However, social media can also make us complacent. Research carried out by Demos has found that, when using social media, we are more likely to engage with people and media sources that share our beliefs, principles and opinions.
Social media can make us complacent
According to Alex Krasodomski-Jones, who carried out the study, the existence of echo chambers means that we tend to see only what we agree with, which can result in a kind of tunnel vision. And this brings about an important question: if we are only seeing arguments from one side, how are we to make objective decisions? It is when we do not give ourselves the opportunity to see and understand opposing views that rifts arise.
But how, you may ask, does this research relate to the writing of content? Quite simply, it reveals why you must always try to ensure you understand a topic or point of discussion from every available angle. Even if you are convinced that one person’s answer is broadly correct and someone else’s is entirely wrong, try to comprehend how each of them managed to reach their conclusion.
It is when we do not give ourselves the opportunity to see and understand opposing views that rifts arise
If you have made the decision to create content on a topic that is potentially controversial – say you’re giving an opinion on topical matters in your industry, which is a sure fire way to create unique content, by the way – then acknowledge all outlooks. Not only will this help give credence to what you’re saying, but it will help you support your opinions should anyone wish to debate the issue further.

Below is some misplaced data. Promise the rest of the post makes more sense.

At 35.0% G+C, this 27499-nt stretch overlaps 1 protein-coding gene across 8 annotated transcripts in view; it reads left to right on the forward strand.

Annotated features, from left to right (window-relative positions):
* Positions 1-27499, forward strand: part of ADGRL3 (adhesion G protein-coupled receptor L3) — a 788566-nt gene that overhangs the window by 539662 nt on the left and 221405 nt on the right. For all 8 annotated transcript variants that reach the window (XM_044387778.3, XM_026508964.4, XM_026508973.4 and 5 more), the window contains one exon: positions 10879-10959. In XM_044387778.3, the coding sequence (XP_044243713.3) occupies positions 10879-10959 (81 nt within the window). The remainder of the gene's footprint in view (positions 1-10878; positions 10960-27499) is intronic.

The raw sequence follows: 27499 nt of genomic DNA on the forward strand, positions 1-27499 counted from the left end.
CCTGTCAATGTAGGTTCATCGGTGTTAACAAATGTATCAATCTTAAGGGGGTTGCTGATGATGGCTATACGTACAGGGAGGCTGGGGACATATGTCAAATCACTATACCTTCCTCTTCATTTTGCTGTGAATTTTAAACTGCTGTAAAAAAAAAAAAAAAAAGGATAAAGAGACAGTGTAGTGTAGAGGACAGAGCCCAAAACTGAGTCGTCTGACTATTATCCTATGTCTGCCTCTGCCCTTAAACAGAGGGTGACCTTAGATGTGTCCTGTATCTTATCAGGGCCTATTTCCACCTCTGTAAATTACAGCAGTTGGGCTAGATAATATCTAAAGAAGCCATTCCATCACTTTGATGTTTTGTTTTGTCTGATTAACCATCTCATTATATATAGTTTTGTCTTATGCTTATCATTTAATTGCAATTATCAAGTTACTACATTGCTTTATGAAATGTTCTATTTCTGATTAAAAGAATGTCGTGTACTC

People that disagree with what you say may well have unwittingly positioned themselves in the heart of a social media echo chamber, and could therefore rally against what you are saying. But, if you stand by what you have said, and have ways to back it up, then you could end up convincing them to look at things for a different perspective.
A judgement call
Of course, tackling subjects that split opinion, and expressing views that will likely rub some people up the wrong way, is not an approach that should be taken just for the sake of stimulating debate. For most content marketers, the aim of what they produce is to inform and educate, not stir up disagreement and discord with the aim of gaining some kind of online notoriety.
For most content marketers, the aim of what they produce is to inform and educate, not stir up disagreement and discord
Provocateurs like Milo Yiannopoulos built their careers on looking at matters in a way that some consider refreshing, but others regard as calculatingly offensive. Of course, it is all a matter of perception.
When it comes to marketing a brand or product, producing content that has the potential to split opinion and alienate potential consumers is not always the right move, but when done properly it can definitely work in your favour. Content that stands out and differs from the norm catches the eye. If, for example, 99 people produce a blog declaring support for a four-day working week, but one person writes a piece condemning the idea, the lone blogger will likely be the most visible.
When it comes to marketing a brand or product, producing content that has the potential to split opinion and alienate potential consumers is not always the right move
The aim of any marketing is to attract attention. A business succeeds by obtaining customers that could, feasibly, have gone elsewhere and received a similar service. By being noticeably different, and by refusing to stick with the status quo, people could well see you as a more attractive proposition when placed side by side with your competitors.